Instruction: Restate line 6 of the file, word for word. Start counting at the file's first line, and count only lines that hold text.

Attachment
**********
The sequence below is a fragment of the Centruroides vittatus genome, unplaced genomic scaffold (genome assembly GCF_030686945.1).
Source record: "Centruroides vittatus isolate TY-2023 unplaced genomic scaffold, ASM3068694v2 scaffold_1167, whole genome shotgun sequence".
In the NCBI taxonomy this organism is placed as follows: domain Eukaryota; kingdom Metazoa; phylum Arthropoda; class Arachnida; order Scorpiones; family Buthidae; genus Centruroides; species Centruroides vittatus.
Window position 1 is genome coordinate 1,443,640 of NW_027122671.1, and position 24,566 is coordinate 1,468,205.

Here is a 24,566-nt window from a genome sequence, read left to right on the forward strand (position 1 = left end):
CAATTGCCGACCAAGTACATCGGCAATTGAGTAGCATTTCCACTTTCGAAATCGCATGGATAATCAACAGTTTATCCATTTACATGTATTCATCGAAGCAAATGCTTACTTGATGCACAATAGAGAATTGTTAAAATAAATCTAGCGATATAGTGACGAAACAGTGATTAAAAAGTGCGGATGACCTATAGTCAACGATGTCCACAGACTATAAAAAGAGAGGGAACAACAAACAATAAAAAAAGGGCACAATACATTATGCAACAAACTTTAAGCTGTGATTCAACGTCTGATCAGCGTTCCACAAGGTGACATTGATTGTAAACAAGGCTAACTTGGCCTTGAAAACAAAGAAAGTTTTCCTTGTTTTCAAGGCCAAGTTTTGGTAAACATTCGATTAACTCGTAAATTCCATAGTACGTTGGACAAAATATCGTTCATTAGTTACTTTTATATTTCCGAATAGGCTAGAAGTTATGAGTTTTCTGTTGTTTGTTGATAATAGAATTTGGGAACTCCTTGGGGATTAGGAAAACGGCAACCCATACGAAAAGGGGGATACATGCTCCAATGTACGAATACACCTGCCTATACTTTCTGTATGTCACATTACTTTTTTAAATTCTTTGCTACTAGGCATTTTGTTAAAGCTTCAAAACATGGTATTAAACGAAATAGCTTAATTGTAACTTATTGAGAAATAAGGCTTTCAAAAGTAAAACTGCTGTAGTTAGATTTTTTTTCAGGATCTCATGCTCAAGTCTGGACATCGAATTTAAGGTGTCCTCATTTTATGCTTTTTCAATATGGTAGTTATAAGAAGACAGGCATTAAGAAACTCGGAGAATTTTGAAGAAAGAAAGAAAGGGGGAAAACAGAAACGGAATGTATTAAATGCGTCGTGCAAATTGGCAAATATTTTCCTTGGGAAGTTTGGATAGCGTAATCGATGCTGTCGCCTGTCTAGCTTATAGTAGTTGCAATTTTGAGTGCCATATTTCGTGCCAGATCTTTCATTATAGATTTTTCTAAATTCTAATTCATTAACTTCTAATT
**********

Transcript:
CAATTGCCGACCAAGTACATCGGCAATTGAGTAGCATTTCCACTTTCGAAATCGCATGGATAATCAACAGTTTATCCATTTACATGTATTCATCGAAGCAAATGCTTACTTGATGCACAATAGAGAATTGTTAAAATAAATCTAGCGATATAGTGACGAAACAGTGATTAAAAAGTGCGGATGACCTATAGTCAACGATGTCCACAGACTATAAAAAGAGAGGGAACAACAAACAATAAAAAAAGGGCACAATACATTATGCAACAAACTTTAAGCTGTGATTCAACGTCTGATCAGCGTTCCACAAGGTGACATTGATTGTAAACAAGGCTAACTTGGCCTTGAAAACAAAGAAAGTTTTCCTTGTTTTCAAGGCCAAGTTTTGGTAAACATTCGATTAACTCGTAAATTCCATAGTACGTTGGACAAAATATCGTTCATTAGTTACTTTTATATTTCCGAATAGGCTAGAAGTTATGAGTTTTCTGTTGTTTGTTGATAATAGAATTTGGGAACTCCTTGGGGATTAGGAAAACGGCAACCCATACGAAAAGGGGGATACATGCTCCAATGTACGAATACACCTGCCTATACTTTCTGTATGTCACATTACTTTTTTAAATTCTTTGCTACTAGGCATTTTGTTAAAGCTTCAAAACATGGTATTAAACGAAATAGCTTAATTGTAACTTATTGAGAAATAAGGCTTTCAAAAGTAAAACTGCTGTAGTTAGATTTTTTTTCAGGATCTCATGCTCAAGTCTGGACATCGAATTTAAGGTGTCCTCATTTTATGCTTTTTCAATATGGTAGTTATAAGAAGACAGGCATTAAGAAACTCGGAGAATTTTGAAGAAAGAAAGAAAGGGGGAAAACAGAAACGGAATGTATTAAATGCGTCGTGCAAATTGGCAAATATTTTCCTTGGGAAGTTTGGATAGCGTAATCGATGCTGTCGCCTGTCTAGCTTATAGTAGTTGCAATTTTGAGTGCCATATTTCGTGCCAGATCTTTCATTATAGATTTTTCTAAATTCTAATTCATTAACTTCTAATT